Sometimes a story comes from nowhere and knocks you flat. Sometimes it’s because it’s wholly original. Sometimes it’s a character piece that changes a character forever. And sometimes it’s a glimpse into a familiar yet different world where a favorite character is completely changed, for the better. If you can’t tell, that last one is what I saw in House of El.
The Superman legacy has been explored many times in DC Comics canon. However, it’s never quite been explored like this, in this fascinating issue that’s practically a wrap-up of Future State as a whole. It was created by Phillip Kennedy Johnson, Scott Godlewski, Gabe Eltaeb, and Troy Peteri.
In the far future, the House of El is on its last leg. The descendants of Superman- from their leader Ronan, to his sister Blue Lantern Rowan, to the warlike Kahn-El, to the regal Queen Theand’r Ban-El- are Earth’s last hope against the Red King, a despotic monster. Their only hope lies in a final battle… and perhaps the return of a legend…
I’ve been cautiously optimistic about Johnson’s Superman since it was announced. Frankly, I was frustrated that the Superman line was continuing with a single creative voice, after that tactic fell short in the Bendis era of the Man of Steel, and with nationalistic elements in Johnson’s past writing. However, if the upcoming runs of Superman and Action Comics are anything like this issue, Kal-El is in good hands.
Johnson demonstrated that he understands the difference between Superman’s legacy and that of any other hero. He shows this through the very different characters that headline this story, and the one thing they have in common- their sense of good and right. By showing them at their lowest, their actions are even more inspiring. Along with that, he made each of the characters a fully formed person on the page, even if we didn’t get more than a few panels with some of them.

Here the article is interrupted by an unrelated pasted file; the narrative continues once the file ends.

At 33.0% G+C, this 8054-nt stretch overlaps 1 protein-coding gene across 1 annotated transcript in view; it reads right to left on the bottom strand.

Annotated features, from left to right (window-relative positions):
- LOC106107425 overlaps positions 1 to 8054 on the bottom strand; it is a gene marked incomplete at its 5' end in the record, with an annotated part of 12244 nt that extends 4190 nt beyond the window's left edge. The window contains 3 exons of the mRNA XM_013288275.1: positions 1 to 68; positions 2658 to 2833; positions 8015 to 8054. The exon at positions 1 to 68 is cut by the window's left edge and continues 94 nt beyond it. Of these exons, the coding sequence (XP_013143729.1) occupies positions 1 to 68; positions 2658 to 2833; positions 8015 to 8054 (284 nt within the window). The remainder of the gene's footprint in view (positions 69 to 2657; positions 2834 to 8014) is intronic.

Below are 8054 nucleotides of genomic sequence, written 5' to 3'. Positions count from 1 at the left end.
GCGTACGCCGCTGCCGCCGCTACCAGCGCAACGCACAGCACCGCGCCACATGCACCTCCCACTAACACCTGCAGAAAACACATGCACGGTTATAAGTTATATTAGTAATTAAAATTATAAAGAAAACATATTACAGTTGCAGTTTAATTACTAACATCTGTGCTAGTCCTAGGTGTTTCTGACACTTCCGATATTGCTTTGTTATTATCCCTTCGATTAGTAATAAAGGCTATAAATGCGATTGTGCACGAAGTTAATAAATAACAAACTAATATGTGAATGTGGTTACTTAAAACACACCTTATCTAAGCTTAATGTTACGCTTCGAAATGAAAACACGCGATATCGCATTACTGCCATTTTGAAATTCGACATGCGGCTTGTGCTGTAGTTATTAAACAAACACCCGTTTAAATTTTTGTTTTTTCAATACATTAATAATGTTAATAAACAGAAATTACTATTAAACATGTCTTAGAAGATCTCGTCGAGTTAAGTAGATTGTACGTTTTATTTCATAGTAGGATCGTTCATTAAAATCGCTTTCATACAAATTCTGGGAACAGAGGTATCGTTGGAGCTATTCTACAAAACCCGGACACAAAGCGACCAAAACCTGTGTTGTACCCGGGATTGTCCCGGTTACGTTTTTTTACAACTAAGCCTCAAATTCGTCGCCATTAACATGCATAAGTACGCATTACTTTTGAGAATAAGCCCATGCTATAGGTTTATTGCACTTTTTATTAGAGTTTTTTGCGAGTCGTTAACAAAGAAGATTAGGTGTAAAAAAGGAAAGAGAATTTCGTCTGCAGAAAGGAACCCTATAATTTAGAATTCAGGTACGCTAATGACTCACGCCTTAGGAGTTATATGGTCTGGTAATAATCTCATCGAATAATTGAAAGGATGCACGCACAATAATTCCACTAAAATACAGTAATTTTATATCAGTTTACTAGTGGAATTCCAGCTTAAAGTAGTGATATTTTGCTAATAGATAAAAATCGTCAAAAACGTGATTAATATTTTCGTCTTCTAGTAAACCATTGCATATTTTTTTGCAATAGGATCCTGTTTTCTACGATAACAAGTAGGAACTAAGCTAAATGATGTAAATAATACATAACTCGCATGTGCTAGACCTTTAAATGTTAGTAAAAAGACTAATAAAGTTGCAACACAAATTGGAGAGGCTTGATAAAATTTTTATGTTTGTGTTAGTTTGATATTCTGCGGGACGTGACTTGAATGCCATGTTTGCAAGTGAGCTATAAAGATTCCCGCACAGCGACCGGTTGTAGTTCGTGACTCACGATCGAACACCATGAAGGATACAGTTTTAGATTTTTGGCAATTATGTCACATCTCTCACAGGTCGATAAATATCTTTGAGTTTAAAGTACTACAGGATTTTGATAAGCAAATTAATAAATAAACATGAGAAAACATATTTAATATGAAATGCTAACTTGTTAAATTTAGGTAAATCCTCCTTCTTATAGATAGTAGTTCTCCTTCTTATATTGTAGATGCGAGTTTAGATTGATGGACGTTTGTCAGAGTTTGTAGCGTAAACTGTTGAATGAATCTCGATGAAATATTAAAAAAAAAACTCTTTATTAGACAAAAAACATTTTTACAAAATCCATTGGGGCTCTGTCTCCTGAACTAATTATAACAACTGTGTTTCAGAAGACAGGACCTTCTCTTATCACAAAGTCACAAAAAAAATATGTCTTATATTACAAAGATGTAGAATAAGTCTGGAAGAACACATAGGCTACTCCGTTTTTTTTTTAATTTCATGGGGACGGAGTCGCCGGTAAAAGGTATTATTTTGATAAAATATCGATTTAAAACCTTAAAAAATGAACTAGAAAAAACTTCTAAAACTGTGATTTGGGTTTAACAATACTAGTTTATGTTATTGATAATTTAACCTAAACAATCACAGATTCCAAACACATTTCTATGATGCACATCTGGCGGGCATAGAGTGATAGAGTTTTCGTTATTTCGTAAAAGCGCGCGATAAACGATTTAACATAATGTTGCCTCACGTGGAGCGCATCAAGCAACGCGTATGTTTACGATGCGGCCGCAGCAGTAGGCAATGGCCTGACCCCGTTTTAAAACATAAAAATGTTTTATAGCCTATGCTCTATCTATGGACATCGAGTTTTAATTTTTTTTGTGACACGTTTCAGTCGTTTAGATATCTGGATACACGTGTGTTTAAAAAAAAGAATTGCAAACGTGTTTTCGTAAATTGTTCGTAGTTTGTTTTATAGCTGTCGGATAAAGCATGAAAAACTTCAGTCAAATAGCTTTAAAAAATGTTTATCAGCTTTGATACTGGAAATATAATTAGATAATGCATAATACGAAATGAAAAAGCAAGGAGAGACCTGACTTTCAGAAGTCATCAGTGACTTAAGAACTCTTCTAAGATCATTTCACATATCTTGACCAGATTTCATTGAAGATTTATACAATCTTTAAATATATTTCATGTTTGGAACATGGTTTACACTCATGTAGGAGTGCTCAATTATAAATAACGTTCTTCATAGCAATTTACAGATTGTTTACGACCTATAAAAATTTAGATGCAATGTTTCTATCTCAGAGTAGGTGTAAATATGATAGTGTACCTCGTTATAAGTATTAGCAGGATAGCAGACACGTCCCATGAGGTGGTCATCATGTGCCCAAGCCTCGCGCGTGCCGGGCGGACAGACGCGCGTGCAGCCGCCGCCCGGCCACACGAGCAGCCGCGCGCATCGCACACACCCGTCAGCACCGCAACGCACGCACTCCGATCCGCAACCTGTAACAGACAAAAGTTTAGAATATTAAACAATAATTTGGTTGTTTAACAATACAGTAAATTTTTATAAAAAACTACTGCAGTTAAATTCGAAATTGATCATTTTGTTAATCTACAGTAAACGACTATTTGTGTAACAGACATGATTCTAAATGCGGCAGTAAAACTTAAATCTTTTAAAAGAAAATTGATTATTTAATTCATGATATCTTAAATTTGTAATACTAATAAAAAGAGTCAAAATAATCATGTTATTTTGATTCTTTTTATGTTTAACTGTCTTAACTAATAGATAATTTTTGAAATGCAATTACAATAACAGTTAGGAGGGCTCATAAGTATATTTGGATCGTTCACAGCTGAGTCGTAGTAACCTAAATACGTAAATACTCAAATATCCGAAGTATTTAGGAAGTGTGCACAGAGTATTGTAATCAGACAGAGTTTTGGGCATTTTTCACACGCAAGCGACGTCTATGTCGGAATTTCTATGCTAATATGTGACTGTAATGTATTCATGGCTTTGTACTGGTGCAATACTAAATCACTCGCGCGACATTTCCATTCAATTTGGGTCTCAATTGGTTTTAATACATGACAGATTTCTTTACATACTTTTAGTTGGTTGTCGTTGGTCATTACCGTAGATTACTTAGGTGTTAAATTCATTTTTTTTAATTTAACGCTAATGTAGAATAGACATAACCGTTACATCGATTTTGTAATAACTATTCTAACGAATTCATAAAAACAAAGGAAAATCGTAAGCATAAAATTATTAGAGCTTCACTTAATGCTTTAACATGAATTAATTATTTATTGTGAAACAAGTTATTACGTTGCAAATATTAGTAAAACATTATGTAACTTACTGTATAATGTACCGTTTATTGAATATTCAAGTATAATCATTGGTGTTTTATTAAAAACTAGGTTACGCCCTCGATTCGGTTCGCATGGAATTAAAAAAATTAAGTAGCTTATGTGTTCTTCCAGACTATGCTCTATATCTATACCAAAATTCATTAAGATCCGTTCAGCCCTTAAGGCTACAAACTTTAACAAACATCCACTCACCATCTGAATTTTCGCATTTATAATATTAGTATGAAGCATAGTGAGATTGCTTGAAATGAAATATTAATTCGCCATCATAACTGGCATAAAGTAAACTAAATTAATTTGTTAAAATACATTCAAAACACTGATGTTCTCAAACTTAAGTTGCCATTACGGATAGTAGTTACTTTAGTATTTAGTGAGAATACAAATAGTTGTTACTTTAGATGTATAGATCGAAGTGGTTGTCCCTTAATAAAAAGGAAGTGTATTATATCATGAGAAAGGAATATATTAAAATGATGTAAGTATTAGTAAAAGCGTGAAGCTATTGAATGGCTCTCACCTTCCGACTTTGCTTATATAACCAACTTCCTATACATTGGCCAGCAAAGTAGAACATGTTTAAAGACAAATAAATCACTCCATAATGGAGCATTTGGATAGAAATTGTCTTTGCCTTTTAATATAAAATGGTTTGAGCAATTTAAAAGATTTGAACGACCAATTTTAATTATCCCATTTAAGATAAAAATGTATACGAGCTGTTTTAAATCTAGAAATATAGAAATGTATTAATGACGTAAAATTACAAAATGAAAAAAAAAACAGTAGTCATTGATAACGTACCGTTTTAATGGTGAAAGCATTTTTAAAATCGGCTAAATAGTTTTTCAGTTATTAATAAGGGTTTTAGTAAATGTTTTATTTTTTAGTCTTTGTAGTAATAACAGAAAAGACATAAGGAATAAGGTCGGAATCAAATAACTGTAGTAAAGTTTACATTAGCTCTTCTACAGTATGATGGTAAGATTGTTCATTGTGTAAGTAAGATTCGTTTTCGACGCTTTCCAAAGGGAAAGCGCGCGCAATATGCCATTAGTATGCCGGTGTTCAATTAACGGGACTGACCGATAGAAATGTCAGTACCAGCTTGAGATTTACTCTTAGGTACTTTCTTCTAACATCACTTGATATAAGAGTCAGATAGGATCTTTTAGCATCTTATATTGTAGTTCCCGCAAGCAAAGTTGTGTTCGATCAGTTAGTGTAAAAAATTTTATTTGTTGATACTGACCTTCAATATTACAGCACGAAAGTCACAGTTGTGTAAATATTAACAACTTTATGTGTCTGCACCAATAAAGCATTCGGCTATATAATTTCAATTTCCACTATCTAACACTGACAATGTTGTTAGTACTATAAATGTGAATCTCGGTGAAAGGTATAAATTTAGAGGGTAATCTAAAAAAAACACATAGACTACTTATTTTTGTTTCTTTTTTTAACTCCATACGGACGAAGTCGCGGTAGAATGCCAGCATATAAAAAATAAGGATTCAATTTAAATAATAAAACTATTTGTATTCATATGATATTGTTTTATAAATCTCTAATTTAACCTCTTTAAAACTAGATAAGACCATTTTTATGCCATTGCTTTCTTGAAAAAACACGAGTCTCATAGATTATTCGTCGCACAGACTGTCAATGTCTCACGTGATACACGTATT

Godlewski’s line art meets the challenge that the script presents. Each character has a distinct design that draws the reader in. The action flows well through the page, and when the Red King’s army invades halfway through the book, the layouts convey a sense of chaos that is engrossing. He also knows how to create a splash page, with several that makes the action pause as you study its detail.
Eltaeb’s colors do a great job too. He keeps them bright, which creates a sense that these are heroes, not an army, with unearthly glows and bright flares that capture the sci-fi spirit of the action. Frankly, the only complaint I have is that Theand’r’s skin tone isn’t closer to other Tameranian characters in DC’s pantheon, like Starfire, as it is on the cover. However, in general it’s great work.
Any fan of the Superman mythos or the DC Universe in general should pick up this book. It’s worth every moment.
Future State- Superman: House of El #1 is available now from DC Comics.
A far future Superman family tale captures the spirit of the Man of Steel and his legacy, with a great script and fantastic art.